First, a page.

Making the group bigger than the sum of its parts

The point of a group is to be more than the sum of its parts. That goes for a family, a sports team, a company — and a nation.

Otherwise, there are just individuals. Cause for thought as a new year begins and we resolve to do better.

The point of leadership is create, cajole, coax or corral that surplus from a group: points on the board, profits and prospects, a strong economy and clear sense of ourselves.

In part leadership means getting individuals to give up some of their individuality to the interests of the group. The return to the individuals is a share in the greater good.

And leadership in part is getting from each individual the most the individual can give. That means valuing the individual’s individuality. The return to the group is a greater aggregate contribution.

Groups got a bad name last century because communists made citizens slaves of the state and fascists made them servants of the leader. The individual had no intrinsic value. Submerged individuals give less than free individuals.

That sort of group offends Scottish Enlightenment ideals of personal liberty, to which the majority of us in this country are heirs.

Yet in a team we understand instinctively that we are each individually only as good as the team — not as its servant but as its equal contributor, owner and beneficiary along with the other members of the team.

So one of two conclusions can be drawn about the All Blacks’ knockout in the quarter-finals of the World Cup which they had been favourites to win. Either they played below their potential, in which case questions arise about the coach, or the coach did draw out of them a performance greater than the sum of their individual talents and application and we might usefully learn from this experience to prepare for fourth or lower in 2011.

For a top coach look to Peter Godfrey. Who? Godfrey took teams — choirs — from this nowhere country with no reputation for music and made them the among the best the world, winners of prestigious competitions.

But, more than that, reaching past the elites, he coached “all-comers” choirs into excellence. Unfailingly positive, polite, courteous, never bullying or retributive, an invigorator and inspirational are some of the terms used about him by those who were part of that excellence. He was made an Arts Foundation Icon Artist in 2005 and said of his award he “was aghast. Amazed”. What did Godfrey do? He elicited the very best from his singers (and instrumentalists — he was a chamber orchestra conductor too) and made out of those “very bests” something better. Correspondingly, his choristers pushed themselves to do better than their very bests. He offered them, says one of the “all-comers”, fulfilment.

That is, he was — is — good for the soul as well as good for the group.

The likes of super-coach Godfrey don’t magically materialise in myriad numbers. So, turning inwards, we settle for make-do, mediocrity and miserly effort.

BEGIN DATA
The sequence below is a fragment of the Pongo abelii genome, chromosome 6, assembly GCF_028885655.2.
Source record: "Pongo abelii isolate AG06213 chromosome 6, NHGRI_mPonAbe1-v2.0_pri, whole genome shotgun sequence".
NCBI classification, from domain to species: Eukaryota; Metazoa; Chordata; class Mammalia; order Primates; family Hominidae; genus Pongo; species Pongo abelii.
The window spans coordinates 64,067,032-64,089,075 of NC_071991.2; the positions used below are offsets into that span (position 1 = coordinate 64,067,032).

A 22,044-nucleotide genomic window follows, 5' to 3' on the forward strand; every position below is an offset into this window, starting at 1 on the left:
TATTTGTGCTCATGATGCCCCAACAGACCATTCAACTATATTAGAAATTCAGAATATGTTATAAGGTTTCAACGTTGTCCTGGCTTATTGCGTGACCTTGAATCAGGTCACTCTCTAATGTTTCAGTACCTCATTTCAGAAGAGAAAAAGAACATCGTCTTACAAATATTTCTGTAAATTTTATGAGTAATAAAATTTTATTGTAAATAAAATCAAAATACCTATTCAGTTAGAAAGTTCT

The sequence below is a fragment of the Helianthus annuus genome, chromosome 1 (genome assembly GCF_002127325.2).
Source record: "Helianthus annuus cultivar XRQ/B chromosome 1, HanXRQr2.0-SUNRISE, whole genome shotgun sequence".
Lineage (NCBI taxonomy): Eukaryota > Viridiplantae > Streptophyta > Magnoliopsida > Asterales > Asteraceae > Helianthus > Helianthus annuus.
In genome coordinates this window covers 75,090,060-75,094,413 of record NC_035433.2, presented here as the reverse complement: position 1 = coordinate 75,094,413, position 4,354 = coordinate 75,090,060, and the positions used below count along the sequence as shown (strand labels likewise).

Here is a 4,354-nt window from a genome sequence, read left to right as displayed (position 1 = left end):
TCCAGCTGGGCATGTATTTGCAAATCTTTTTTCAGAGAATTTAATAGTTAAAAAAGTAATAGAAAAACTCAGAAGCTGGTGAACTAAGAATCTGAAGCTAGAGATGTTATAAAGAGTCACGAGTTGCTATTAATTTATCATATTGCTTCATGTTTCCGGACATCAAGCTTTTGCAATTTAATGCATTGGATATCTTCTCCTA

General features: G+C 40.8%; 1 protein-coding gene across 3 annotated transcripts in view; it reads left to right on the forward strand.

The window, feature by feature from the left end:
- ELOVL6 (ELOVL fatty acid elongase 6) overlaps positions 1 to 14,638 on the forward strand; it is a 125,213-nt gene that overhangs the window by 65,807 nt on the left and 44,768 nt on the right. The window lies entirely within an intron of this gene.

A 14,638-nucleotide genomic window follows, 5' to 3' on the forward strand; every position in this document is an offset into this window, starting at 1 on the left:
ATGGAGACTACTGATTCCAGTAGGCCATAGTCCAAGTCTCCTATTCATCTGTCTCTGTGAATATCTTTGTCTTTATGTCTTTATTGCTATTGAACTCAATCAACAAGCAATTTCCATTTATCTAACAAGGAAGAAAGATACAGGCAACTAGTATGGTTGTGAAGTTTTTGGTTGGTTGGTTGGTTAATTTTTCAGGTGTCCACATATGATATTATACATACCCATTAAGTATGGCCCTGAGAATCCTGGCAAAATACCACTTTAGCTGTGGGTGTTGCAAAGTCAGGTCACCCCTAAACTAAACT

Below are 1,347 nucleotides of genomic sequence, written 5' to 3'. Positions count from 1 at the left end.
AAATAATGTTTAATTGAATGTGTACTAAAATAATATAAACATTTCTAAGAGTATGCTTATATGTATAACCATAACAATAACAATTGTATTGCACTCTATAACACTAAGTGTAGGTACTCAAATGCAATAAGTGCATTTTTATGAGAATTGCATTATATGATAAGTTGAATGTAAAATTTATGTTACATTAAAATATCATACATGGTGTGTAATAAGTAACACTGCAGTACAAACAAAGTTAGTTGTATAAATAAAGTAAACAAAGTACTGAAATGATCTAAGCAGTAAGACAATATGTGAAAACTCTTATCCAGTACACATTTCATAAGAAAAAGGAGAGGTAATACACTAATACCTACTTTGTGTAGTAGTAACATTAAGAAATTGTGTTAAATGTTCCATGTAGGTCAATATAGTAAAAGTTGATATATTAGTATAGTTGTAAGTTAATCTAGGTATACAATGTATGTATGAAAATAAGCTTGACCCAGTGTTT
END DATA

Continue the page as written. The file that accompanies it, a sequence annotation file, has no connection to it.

But around you are thousands of leaders. Some have high profiles and front-page palaver over their appointments, styles, strategies and sophistries. But most work in small, unfashionable corners, making of their groups more than the sum of the parts, making living a little better.

We don’t much celebrate these coaches. We salivate over crisis, conflict and killing in a vicarious secondhand world where deceit, not trust, despoliation, not construction, division, not union rule. It’s entertaining, frightening and scandalising, counterpoint to our humdrumness, squinted at through the lace curtains of our big media village.

In the firsthand world we actually live in we choose, or hope for, trust, not deceit, construction, not despoliation, union, not division. Without those qualities, our families, teams, companies couldn’t function. We would be atomised individuals.

And atomised individuals is what we discern in the secondhand world through the media lace curtains — lace curtains woven out of our yen for fun, fright and scandal. We mistake that secondhand world for the nation, when actually the nation is the sum of all our firsthand worlds.

So we despair and dismiss and, in rising numbers, depart.

And then we blame the coach — the politicians. They are easy meat: our politics, sprung from our law, is rooted in confrontation and conflict. Politicians and lawyers are our obliging gladiators.

A young Austrian woman last month showed an alternative. A moment’s inattention on a road devastated two families. Instead of a lawyerly fight, she met with the families, gave up her savings to them and became part of their grief and they in turn became part of her grief, no longer individuals to each other.

It is a sad but warm story: not a lace curtain in sight.

So while resolving today to get less fat and belch less carbon we might also think about the groups that make sense of our lives and resolve to make more of our part in them. Then coaches could work their magic and this mini-nation could grow.